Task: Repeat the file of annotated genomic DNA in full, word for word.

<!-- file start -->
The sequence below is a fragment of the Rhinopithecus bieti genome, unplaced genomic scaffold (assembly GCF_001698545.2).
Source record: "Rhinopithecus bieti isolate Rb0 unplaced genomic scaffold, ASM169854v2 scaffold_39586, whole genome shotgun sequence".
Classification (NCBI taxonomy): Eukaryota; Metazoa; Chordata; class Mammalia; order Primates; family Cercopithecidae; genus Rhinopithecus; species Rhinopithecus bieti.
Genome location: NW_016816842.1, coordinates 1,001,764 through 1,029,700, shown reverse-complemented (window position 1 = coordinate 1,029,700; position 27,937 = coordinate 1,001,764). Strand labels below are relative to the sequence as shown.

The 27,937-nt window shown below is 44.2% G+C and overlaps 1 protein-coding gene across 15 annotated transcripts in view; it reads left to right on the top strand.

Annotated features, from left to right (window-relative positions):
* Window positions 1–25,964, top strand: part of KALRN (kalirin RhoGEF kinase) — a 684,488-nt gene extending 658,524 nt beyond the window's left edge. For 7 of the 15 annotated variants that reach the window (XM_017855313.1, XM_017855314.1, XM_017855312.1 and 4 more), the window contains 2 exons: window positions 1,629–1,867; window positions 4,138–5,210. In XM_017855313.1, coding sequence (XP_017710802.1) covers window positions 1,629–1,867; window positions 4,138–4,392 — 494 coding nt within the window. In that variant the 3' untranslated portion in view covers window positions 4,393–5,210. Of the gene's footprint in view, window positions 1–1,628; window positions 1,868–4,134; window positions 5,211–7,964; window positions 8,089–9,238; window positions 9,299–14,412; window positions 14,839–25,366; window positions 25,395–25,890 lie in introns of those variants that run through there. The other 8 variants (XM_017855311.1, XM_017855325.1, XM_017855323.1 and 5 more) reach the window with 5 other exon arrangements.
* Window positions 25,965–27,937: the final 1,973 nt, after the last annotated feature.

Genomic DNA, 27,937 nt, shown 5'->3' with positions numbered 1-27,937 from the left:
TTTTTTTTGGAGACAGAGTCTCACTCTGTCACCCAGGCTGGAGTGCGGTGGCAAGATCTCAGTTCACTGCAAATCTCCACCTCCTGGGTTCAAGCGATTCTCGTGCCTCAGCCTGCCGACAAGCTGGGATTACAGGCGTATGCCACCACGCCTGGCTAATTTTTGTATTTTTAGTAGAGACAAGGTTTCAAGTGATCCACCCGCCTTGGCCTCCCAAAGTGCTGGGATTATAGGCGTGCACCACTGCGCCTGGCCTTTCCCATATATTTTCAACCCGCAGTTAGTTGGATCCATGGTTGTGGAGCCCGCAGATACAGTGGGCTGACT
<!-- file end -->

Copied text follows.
The sequence below is a fragment of the Rhinopithecus bieti genome, unplaced genomic scaffold (assembly GCF_001698545.2).
Source record: "Rhinopithecus bieti isolate Rb0 unplaced genomic scaffold, ASM169854v2 scaffold_39586, whole genome shotgun sequence".
Classification (NCBI taxonomy): Eukaryota; Metazoa; Chordata; class Mammalia; order Primates; family Cercopithecidae; genus Rhinopithecus; species Rhinopithecus bieti.
Genome location: NW_016816842.1, coordinates 1,001,764 through 1,029,700, shown reverse-complemented (window position 1 = coordinate 1,029,700; position 27,937 = coordinate 1,001,764). Strand labels below are relative to the sequence as shown.

The 27,937-nt window shown below is 44.2% G+C and overlaps 1 protein-coding gene across 15 annotated transcripts in view; it reads left to right on the top strand.

Annotated features, from left to right (window-relative positions):
* Window positions 1–25,964, top strand: part of KALRN (kalirin RhoGEF kinase) — a 684,488-nt gene extending 658,524 nt beyond the window's left edge. For 7 of the 15 annotated variants that reach the window (XM_017855313.1, XM_017855314.1, XM_017855312.1 and 4 more), the window contains 2 exons: window positions 1,629–1,867; window positions 4,138–5,210. In XM_017855313.1, coding sequence (XP_017710802.1) covers window positions 1,629–1,867; window positions 4,138–4,392 — 494 coding nt within the window. In that variant the 3' untranslated portion in view covers window positions 4,393–5,210. Of the gene's footprint in view, window positions 1–1,628; window positions 1,868–4,134; window positions 5,211–7,964; window positions 8,089–9,238; window positions 9,299–14,412; window positions 14,839–25,366; window positions 25,395–25,890 lie in introns of those variants that run through there. The other 8 variants (XM_017855311.1, XM_017855325.1, XM_017855323.1 and 5 more) reach the window with 5 other exon arrangements.
* Window positions 25,965–27,937: the final 1,973 nt, after the last annotated feature.

Genomic DNA, 27,937 nt, shown 5'->3' with positions numbered 1-27,937 from the left:
TTTTTTTTGGAGACAGAGTCTCACTCTGTCACCCAGGCTGGAGTGCGGTGGCAAGATCTCAGTTCACTGCAAATCTCCACCTCCTGGGTTCAAGCGATTCTCGTGCCTCAGCCTGCCGACAAGCTGGGATTACAGGCGTATGCCACCACGCCTGGCTAATTTTTGTATTTTTAGTAGAGACAAGGTTTCAAGTGATCCACCCGCCTTGGCCTCCCAAAGTGCTGGGATTATAGGCGTGCACCACTGCGCCTGGCCTTTCCCATATATTTTCAACCCGCAGTTAGTTGGATCCATGGTTGTGGAGCCCGCAGATACAGTGGGCTGACT